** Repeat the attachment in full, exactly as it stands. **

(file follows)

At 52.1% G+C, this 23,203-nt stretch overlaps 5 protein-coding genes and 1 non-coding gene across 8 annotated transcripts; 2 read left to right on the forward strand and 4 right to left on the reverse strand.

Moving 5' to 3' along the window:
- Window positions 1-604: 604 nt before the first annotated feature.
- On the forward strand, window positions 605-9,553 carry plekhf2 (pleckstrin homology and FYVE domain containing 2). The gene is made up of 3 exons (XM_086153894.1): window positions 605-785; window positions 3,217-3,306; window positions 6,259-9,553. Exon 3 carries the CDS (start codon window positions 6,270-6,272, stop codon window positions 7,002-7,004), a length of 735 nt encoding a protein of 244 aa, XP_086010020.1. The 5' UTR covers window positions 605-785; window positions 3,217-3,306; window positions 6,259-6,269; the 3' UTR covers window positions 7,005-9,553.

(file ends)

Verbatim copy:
At 52.1% G+C, this 23,203-nt stretch overlaps 5 protein-coding genes and 1 non-coding gene across 8 annotated transcripts; 2 read left to right on the forward strand and 4 right to left on the reverse strand.

Moving 5' to 3' along the window:
- Window positions 1-604: 604 nt before the first annotated feature.
- On the forward strand, window positions 605-9,553 carry plekhf2 (pleckstrin homology and FYVE domain containing 2). The gene is made up of 3 exons (XM_086153894.1): window positions 605-785; window positions 3,217-3,306; window positions 6,259-9,553. Exon 3 carries the CDS (start codon window positions 6,270-6,272, stop codon window positions 7,002-7,004), a length of 735 nt encoding a protein of 244 aa, XP_086010020.1. The 5' UTR covers window positions 605-785; window positions 3,217-3,306; window positions 6,259-6,269; the 3' UTR covers window positions 7,005-9,553.